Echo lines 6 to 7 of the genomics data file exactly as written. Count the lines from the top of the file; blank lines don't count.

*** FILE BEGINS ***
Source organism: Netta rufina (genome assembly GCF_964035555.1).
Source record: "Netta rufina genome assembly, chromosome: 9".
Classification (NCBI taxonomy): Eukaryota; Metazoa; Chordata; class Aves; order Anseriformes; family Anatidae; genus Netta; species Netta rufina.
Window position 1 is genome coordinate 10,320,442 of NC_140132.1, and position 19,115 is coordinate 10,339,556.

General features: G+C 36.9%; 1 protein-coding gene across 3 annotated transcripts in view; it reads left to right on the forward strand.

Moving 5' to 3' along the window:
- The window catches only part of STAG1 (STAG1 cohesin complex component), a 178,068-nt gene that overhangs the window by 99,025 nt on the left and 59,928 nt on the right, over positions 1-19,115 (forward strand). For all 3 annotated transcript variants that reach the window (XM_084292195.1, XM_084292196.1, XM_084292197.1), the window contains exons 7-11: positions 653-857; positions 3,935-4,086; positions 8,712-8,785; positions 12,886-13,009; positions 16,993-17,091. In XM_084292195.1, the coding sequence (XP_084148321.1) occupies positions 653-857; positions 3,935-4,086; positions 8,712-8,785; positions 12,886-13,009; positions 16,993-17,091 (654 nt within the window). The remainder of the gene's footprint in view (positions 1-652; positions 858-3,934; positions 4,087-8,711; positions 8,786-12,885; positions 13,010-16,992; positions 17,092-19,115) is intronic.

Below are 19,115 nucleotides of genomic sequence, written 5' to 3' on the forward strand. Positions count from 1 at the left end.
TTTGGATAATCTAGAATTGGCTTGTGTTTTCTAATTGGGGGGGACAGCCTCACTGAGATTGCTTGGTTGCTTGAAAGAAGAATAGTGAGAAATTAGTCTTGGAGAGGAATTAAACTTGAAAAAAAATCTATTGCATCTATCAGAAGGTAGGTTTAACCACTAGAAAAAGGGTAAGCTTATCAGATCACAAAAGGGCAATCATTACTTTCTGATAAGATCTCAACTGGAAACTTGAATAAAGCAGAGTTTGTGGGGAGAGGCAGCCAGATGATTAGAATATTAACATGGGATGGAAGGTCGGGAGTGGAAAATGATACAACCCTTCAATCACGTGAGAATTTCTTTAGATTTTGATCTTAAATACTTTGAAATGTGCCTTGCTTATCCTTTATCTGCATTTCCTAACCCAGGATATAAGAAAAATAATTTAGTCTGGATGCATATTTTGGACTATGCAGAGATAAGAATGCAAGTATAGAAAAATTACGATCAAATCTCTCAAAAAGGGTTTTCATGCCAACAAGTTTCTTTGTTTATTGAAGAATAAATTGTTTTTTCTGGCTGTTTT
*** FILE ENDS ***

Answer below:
Moving 5' to 3' along the window:
- The window catches only part of STAG1 (STAG1 cohesin complex component), a 178,068-nt gene that overhangs the window by 99,025 nt on the left and 59,928 nt on the right, over positions 1-19,115 (forward strand). For all 3 annotated transcript variants that reach the window (XM_084292195.1, XM_084292196.1, XM_084292197.1), the window contains exons 7-11: positions 653-857; positions 3,935-4,086; positions 8,712-8,785; positions 12,886-13,009; positions 16,993-17,091. In XM_084292195.1, the coding sequence (XP_084148321.1) occupies positions 653-857; positions 3,935-4,086; positions 8,712-8,785; positions 12,886-13,009; positions 16,993-17,091 (654 nt within the window). The remainder of the gene's footprint in view (positions 1-652; positions 858-3,934; positions 4,087-8,711; positions 8,786-12,885; positions 13,010-16,992; positions 17,092-19,115) is intronic.